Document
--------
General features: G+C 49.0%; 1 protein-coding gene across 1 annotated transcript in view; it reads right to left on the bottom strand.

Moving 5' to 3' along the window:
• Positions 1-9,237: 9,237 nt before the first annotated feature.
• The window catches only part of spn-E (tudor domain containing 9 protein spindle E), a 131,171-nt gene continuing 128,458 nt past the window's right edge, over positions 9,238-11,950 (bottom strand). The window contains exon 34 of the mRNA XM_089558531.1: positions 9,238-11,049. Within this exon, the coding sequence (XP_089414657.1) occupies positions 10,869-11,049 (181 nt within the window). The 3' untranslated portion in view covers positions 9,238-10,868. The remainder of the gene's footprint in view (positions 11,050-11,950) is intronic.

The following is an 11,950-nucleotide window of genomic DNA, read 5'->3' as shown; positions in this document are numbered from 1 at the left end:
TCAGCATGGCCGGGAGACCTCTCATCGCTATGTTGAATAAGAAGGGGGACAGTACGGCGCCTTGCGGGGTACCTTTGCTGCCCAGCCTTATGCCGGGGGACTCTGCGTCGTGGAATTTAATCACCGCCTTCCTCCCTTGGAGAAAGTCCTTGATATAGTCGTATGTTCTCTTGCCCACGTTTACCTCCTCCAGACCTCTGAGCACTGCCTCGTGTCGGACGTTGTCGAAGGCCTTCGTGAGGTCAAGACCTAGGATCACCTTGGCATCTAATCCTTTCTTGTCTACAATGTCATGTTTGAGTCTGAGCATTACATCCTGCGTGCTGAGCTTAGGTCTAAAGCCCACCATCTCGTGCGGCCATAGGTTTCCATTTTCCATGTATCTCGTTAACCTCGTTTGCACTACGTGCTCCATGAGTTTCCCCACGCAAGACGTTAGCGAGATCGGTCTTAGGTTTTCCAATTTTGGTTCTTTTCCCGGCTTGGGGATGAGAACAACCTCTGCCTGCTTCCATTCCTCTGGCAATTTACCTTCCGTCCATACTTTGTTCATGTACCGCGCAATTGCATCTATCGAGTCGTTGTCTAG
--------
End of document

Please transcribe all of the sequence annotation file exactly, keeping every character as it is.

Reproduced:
General features: G+C 49.0%; 1 protein-coding gene across 1 annotated transcript in view; it reads right to left on the bottom strand.

Moving 5' to 3' along the window:
• Positions 1-9,237: 9,237 nt before the first annotated feature.
• The window catches only part of spn-E (tudor domain containing 9 protein spindle E), a 131,171-nt gene continuing 128,458 nt past the window's right edge, over positions 9,238-11,950 (bottom strand). The window contains exon 34 of the mRNA XM_089558531.1: positions 9,238-11,049. Within this exon, the coding sequence (XP_089414657.1) occupies positions 10,869-11,049 (181 nt within the window). The 3' untranslated portion in view covers positions 9,238-10,868. The remainder of the gene's footprint in view (positions 11,050-11,950) is intronic.

The following is an 11,950-nucleotide window of genomic DNA, read 5'->3' as shown; positions in this document are numbered from 1 at the left end:
TCAGCATGGCCGGGAGACCTCTCATCGCTATGTTGAATAAGAAGGGGGACAGTACGGCGCCTTGCGGGGTACCTTTGCTGCCCAGCCTTATGCCGGGGGACTCTGCGTCGTGGAATTTAATCACCGCCTTCCTCCCTTGGAGAAAGTCCTTGATATAGTCGTATGTTCTCTTGCCCACGTTTACCTCCTCCAGACCTCTGAGCACTGCCTCGTGTCGGACGTTGTCGAAGGCCTTCGTGAGGTCAAGACCTAGGATCACCTTGGCATCTAATCCTTTCTTGTCTACAATGTCATGTTTGAGTCTGAGCATTACATCCTGCGTGCTGAGCTTAGGTCTAAAGCCCACCATCTCGTGCGGCCATAGGTTTCCATTTTCCATGTATCTCGTTAACCTCGTTTGCACTACGTGCTCCATGAGTTTCCCCACGCAAGACGTTAGCGAGATCGGTCTTAGGTTTTCCAATTTTGGTTCTTTTCCCGGCTTGGGGATGAGAACAACCTCTGCCTGCTTCCATTCCTCTGGCAATTTACCTTCCGTCCATACTTTGTTCATGTACCGCGCAATTGCATCTATCGAGTCGTTGTCTAG